I found the experiment invaluable. Think about how wonderful it would be if you could invite a trusted colleague from somewhere else to help you evaluate a student’s performance? To say things you might not know how to say yourself? To help solve problems and issues outside your own personal critiquing skill set? Well, we tried it this summer on a small-scale basis, and it worked wonderfully. (I will confess, though, that I forgot to tell the students in advance they were doing this, and the first question I got the next class period was, "Who the hell is Hugh Selby?" I just assumed everyone knew . . . .)

Another aspect of Acclaim that Hugh didn’t mention is its archival and assessment utility. A few days after my final trials this summer, I travelled to visit family members in a another city. When I had some free time, I sat down with my computer, accessed my Acclaim projects, and started to review video of the final trials. One of my students gave a particularly good opening statement, and it seemed to me as I watched it that she had improved tremendously from her performance in the diagnostic trial (using a different case file) a few weeks earlier. To verify my hunch, I clicked open the diagnostic trial project and watched her opening statement. The difference, at least to me, was profound.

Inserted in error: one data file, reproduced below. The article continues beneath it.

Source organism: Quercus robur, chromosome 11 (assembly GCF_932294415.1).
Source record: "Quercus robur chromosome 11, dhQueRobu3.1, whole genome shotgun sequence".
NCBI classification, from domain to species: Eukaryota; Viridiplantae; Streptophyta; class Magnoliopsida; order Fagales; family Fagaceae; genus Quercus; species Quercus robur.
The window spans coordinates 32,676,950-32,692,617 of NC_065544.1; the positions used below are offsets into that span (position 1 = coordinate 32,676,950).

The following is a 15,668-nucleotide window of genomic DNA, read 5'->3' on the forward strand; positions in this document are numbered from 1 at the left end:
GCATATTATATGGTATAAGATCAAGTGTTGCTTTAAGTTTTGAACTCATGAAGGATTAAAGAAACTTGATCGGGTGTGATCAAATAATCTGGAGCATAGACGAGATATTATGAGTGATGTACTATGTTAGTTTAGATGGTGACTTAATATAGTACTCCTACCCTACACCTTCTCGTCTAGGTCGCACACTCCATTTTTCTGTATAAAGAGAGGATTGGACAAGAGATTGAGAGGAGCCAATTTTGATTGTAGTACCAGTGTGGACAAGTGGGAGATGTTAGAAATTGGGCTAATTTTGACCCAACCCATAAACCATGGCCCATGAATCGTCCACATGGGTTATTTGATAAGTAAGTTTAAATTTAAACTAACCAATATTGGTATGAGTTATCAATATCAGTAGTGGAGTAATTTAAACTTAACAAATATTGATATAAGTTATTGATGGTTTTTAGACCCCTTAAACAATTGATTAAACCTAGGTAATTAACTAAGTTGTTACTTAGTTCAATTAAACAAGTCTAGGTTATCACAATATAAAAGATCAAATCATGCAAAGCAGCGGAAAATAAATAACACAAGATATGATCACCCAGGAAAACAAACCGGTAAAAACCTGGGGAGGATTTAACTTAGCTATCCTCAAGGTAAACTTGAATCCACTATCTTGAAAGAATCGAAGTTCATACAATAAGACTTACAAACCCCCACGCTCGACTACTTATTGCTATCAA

I asked my sister, who is not a lawyer, to watch both opening statements and tell me what she thought. After watching them, she shared my assessment about the improvement. I asked her what specifically was better about the second performance, and, unprompted, she listed a number of things that the student had worked on during the semester: eye contact, confidence, body language, use of present tense to tell a story, use of interesting facts to help drive the story, a good organizational framework. 

All of it was recorded for me to measure and assess the change, and also for the student to review herself. In fact, as part of the final trial analysis memo I have the students write, I made this mandatory: the students had to watch their Acclaim performances and compare the diagnostic to the final trial. And I can log on to Acclaim and verify that they have complied with my instructions.